• The step of identifying regions of interest in the initial image may comprise defining a bounding area within which the skin-colour regions are found. For example, the method may define each region of interest to be a rectangle within the image that contains a skin-colour region.
  • The step of extracting image features in the regions of interest in the initial image may comprise extracting image texture features indicative of the texture of the image at the associated point in the image. The step may comprise the use of a feature detection algorithm that detects local gradient extreme values in the image, and for those points provides a descriptor indicating of the texture of the image. An example of such an algorithm is the algorithm proposed in the article Herbert Bay, Andreas Ess, Tinne Tuytelaars, Luc Van Gool, “SURF: Speeded Up Robust Features”, Computer Vision and Image Understanding (CVIU), Vol. 110, No. 3, pp. 346-359, 2008, the teachings of which are incorporated by reference. When applied to the regions of interest, this algorithm will generate as the image features a set of points of interest and a descriptor of the image texture for each point. The image texture descriptors may be a multi-dimensional vector within a multi-dimensional vector space.
  • The step of extracting image features for the second image of each pair may also comprise the extraction of image texture features in the second image. As such, the step may comprise the use of the same feature detection algorithm. The algorithm discussed above is particularly repeatable, in that it will generally produce the image features for the same features between successive images, even if that feature has been rotated in the plane of the image or scaled. This is useful in the present case when the features of interest are necessarily moving as the subject makes the gesture to be tracked.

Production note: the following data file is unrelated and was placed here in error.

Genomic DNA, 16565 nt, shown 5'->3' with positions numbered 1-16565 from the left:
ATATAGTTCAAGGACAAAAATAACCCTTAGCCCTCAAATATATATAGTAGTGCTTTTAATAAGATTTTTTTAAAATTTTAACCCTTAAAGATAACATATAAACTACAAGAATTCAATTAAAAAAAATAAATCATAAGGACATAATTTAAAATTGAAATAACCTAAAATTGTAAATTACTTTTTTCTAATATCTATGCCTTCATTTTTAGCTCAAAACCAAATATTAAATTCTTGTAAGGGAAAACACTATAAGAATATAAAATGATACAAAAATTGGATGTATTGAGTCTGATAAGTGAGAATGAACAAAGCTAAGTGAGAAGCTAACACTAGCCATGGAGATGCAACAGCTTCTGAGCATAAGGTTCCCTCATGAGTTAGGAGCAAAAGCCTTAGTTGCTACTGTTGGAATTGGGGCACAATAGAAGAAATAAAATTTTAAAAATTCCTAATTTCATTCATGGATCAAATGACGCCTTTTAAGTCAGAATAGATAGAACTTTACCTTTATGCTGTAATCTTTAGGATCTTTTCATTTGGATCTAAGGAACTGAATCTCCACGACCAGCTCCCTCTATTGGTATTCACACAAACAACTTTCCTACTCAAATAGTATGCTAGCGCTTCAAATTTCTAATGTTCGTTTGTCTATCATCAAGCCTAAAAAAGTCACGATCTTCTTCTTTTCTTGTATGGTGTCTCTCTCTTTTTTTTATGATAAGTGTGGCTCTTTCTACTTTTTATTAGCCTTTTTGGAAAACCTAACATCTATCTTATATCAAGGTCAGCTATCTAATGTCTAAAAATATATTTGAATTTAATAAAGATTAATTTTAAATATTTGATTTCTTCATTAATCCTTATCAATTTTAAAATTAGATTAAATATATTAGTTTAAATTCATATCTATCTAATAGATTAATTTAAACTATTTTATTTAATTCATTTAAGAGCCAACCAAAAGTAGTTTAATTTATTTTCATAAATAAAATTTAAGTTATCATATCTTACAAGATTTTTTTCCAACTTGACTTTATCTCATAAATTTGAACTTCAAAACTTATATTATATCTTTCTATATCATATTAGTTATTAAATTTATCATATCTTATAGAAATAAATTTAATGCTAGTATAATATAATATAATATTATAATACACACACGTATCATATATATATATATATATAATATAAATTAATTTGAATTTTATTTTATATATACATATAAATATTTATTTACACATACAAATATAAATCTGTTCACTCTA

• The step of determining matches in the second image may comprise the step of determining the distance in the vector space between the vectors representing the texture for all the pairs comprising one image feature from the first image and one image feature from the second image. For each image feature in the second image, the pairing that has the lowest distance in vector space, is determined to be matched; typically, a match will only be determined if a ratio between the lowest distance and the second lowest distance is lower than a threshold.
  • The range of displacements may have both an upper and lower bound. The range of displacements may be predetermined. Alternatively, the range may be calculated dependent upon according to the size of each region of interest in the first image, the specification of the video (for example, the image size), and an average displacement of matched image features of a previous pair of images. This last feature is advantageous, as it will cause the method to concentrate upon image features that are moving at a speed consistent with previous motion.
  • The step of determining the regions of interest in the second image may comprise determining the position of the image features in the second image which match to the image features within a region of interest in the first image. This step may then comprise defining a bounding area within which the image features in the second image are found; for example, a bounding rectangle containing all of those image features. This step may also comprise enlarging the bounding area to form an enlarged bounding area enclosing the image features and additionally a margin around the edge of the bounding area. Doing so increases the likelihood that the target body part is still within the enlarged bounding area. The bounding area may be enlarged in all directions, or may be preferentially enlarged in the direction of movement of the region of interest.
  • The step of determining the direction of movement of the regions of interest may comprise determining the predominant movement direction of the points in the second image which match to the points within the region of interest in the first image. The direction of movement may be quantised; typically, we have found between 6 and 36 different directions to be both sufficient and produce good results; in the preferred embodiment there are 18 possible directions determined. The determination of the predominant movement direction may be weighted, so that points closer to the centre of the region of interest have more effect on the determination of the direction.